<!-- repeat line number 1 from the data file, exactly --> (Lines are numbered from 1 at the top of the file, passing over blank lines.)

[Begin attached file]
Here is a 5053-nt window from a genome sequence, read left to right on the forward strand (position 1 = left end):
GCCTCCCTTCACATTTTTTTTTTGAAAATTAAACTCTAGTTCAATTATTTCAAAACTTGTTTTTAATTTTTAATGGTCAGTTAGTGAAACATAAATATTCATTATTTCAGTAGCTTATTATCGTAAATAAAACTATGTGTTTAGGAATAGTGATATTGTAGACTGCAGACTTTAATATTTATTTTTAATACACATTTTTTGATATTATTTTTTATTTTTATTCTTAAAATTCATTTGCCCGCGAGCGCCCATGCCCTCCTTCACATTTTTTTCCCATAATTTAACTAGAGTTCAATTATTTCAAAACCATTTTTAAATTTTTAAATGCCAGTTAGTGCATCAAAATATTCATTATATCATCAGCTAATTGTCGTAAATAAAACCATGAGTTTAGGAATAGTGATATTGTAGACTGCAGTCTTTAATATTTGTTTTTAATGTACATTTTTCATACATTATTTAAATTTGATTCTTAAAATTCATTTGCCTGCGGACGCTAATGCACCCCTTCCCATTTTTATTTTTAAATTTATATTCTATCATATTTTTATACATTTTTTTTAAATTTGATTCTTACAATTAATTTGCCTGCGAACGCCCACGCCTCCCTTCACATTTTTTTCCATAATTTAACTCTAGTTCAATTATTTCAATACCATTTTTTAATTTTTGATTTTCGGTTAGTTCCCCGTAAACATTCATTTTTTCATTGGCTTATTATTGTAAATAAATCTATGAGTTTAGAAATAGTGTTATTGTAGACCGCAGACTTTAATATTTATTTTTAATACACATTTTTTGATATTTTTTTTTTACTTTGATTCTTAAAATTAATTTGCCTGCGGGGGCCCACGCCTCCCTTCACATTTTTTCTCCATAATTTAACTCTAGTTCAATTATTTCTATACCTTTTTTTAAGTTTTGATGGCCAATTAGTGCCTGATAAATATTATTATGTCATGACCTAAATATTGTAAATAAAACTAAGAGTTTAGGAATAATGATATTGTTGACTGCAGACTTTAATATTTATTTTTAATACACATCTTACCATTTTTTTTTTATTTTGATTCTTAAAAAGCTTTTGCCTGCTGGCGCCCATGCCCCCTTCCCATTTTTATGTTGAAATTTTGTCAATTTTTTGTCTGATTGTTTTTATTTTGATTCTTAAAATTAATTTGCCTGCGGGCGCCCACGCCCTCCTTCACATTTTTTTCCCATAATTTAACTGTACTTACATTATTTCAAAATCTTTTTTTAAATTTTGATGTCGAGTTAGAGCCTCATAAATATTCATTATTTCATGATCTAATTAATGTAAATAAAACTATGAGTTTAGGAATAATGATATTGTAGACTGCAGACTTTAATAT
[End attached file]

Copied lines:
Here is a 5053-nt window from a genome sequence, read left to right on the forward strand (position 1 = left end):